Essence: The teacher has high expectations and guides each student to achieve his/her personal best. Go to page 40 of the TfEL Framework. High expectations and the teacher’s role in guiding each learner to achieve success is encapsulated in the essence statement from the TfEL framework. If the teacher believes all of their students will blow bubbles, and supports them to achieve this, then the students probably will! Image: 'Below' 40

41 Process - 2.4 Challenge students to achieve high standards with appropriate support
TfEL guide, p.40 Key action - teacher Share my excitement and my own learning examples with my students Idea for practice Learning wall Each of the elements in Domains 2, 3, 4 in the TfEL Framework guide are set out in the same way. Process: Open the guides to page 40. What key actions would you consider developing in your classroom if you were teaching the skill of bubble blowing? Discuss in groups which key actions, and ideas for practice you would promote in your classroom. Key action - student Believe in myself, use my learning strengths and have a go —I can do it. 41

42 This element is not demonstrated if:
All tasks are geared towards final summative tests, without formative assessment to guide student progress. Practice check How do I challenge individuals and acknowledge initiative and progress? Turn the page Language teachers can use to challenge students – helps to get in the zone - teacher prompts Not demonstrated if – turned out to be one of the most powerful parts in helping us be clear about what NOT to do Practice check – quick self check How would you use these to ensure this element was being demonstrated in your classroom? Language to use to challenge students Do you understand it well enough to teach it to someone else? 42

43 Teachers are dedicated and enthusiastic, wanting the best for their students.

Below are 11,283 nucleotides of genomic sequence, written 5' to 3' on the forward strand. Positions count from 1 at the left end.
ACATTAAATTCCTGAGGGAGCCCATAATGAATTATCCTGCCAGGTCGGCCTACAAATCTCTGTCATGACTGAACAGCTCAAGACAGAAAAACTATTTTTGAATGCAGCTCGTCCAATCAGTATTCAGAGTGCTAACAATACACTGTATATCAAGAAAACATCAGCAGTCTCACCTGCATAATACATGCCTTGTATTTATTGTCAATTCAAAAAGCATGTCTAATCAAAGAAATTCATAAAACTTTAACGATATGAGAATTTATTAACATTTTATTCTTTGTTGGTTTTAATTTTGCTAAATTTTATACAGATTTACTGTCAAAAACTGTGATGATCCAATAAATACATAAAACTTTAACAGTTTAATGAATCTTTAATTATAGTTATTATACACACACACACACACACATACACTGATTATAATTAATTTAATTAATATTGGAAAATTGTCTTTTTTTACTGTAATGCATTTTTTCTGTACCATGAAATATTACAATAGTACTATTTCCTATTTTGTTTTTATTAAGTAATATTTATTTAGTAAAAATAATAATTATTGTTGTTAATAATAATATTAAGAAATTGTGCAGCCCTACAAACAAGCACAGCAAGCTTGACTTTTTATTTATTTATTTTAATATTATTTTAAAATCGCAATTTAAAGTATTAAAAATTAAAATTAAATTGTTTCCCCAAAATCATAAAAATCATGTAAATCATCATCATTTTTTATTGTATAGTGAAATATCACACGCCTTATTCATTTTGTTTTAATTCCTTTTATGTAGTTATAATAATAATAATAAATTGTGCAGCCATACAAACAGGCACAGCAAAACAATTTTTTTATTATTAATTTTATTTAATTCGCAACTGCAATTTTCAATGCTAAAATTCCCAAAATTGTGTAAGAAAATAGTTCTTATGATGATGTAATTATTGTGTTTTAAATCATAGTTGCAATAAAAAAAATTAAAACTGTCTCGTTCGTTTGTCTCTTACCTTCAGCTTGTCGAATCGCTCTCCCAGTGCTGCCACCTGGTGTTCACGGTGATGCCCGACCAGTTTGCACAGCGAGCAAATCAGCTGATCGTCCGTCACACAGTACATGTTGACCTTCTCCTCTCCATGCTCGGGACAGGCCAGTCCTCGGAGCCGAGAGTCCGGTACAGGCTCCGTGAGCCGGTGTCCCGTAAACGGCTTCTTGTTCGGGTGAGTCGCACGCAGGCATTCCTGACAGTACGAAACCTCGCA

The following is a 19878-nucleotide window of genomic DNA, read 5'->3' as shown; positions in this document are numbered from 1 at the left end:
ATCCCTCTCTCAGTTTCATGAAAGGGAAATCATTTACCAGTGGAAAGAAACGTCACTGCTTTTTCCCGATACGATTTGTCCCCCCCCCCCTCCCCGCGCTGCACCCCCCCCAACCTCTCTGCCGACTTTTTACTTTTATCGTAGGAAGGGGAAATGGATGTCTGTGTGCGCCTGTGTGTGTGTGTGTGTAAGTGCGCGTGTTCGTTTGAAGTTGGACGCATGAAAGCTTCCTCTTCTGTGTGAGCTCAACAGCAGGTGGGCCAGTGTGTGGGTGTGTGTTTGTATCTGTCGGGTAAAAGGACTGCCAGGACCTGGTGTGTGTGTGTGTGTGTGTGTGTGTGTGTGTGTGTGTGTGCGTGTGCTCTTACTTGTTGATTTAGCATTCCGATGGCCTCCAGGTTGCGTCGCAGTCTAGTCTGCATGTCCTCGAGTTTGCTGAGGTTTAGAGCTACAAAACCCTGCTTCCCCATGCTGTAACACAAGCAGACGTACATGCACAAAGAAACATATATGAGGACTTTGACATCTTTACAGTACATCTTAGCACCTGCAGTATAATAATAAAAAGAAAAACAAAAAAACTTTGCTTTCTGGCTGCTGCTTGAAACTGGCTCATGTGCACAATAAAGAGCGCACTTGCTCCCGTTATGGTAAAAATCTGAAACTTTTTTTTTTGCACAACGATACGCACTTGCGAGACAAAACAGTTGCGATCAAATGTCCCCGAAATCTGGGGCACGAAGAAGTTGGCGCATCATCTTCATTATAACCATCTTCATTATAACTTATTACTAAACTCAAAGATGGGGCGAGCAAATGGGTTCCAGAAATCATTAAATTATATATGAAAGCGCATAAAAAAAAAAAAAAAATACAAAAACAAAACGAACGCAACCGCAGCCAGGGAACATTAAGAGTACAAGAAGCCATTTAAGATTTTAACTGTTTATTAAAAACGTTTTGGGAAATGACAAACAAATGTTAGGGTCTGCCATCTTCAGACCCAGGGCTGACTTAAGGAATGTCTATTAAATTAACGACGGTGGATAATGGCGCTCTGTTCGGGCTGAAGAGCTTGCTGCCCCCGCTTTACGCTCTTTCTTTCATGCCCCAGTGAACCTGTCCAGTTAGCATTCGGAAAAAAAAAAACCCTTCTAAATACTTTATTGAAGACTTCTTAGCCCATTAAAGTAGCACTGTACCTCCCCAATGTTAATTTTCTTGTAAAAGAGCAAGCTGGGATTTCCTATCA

The TfEL Framework draws on each element to support all the others. Highlighted here is ‘challenge and support’, but another key element which complements this is ‘promoting dialogue as a means of learning’, and ‘communicating learning in multiple modes’. The framework is rich in strategies, language and key actions to build on your teaching pedagogy. Use the TfEL Framework guide as a window into your teaching practice and as a reference to continually tweak and refine the things you do. Developing key aspects of your language and actions will help engage and challenge your students to greater learning experiences. 43

44 RECAP Box 5 Engagement beyond compliance.
Expect to have an impact on achievement. Stretch ALL our learners. 44

45 Learning Design Step 6 Designing the teaching and learning plan
Learning Design makes our thinking visible: it makes our teaching plan intentional and responsive, and it creates opportunities for educators to plan and design learning together. By bringing together the intended learning and exploring why it is important what we know our students bring to this learning what the intended learning might look like at this level and how we can share this with our students the multiple ways in which we can use evidence to assess the intended learning ways to engage, challenge and support our students learning We can then design the teaching and learning plan. TfEL 1.6 Design, plan and organise for learning and teaching. 45

46 Drawing on your thinking, actions, language and activities from the TfEL elements in the framework will also support this planning. 46

47 RECAP Box 6 Bringing together the thinking from the steps in the learning process. Having a greater understanding of what we are teaching, why we are teaching, and how we do this effectively. 47

48 In summary South Australia’s approach is unique.
We believe our teachers and leaders can do this! This is staged learning: we are working toward automaticity in our thinking. This new process requires deep, collaborative and, sometimes, messy thinking and builds on what we already do—and do well. Best when learning with your peers/colleagues in PLCs, learning teams or faculty groups. Things to think about after today: What extra ‘ingredients’ can you use to engage students in rich learning experiences? How can you do this thinking ‘together’? Facilitation Notes 48

49 Supporting resources Online:
and and the Leader’s Resource DVD 49

50 References Edelson DC & Joseph DM (2004) ‘Motivating Active Learning: A Design Framework for Interest-Driven Learning’, Proceedings of the 6th international conference on Learning sciences, International Society of the Learning Sciences, pp. 166–173, available at (accessed 14 August 2012) Fisher, D & Frey, N (2007) Checking for Understanding: Formative Assessment Techniques for Your Classroom, ASCD, Alexandria, VA OECD (2009) Creating Effective Teaching and Learning Environments: First results from TALIS, OECD Publishing, available at (accessed 6 August 2012) Smith F (2006) ‘Insult to Intelligence: The bureaucratic invasion of our classrooms’, available at (accessed 6 August 2012) 50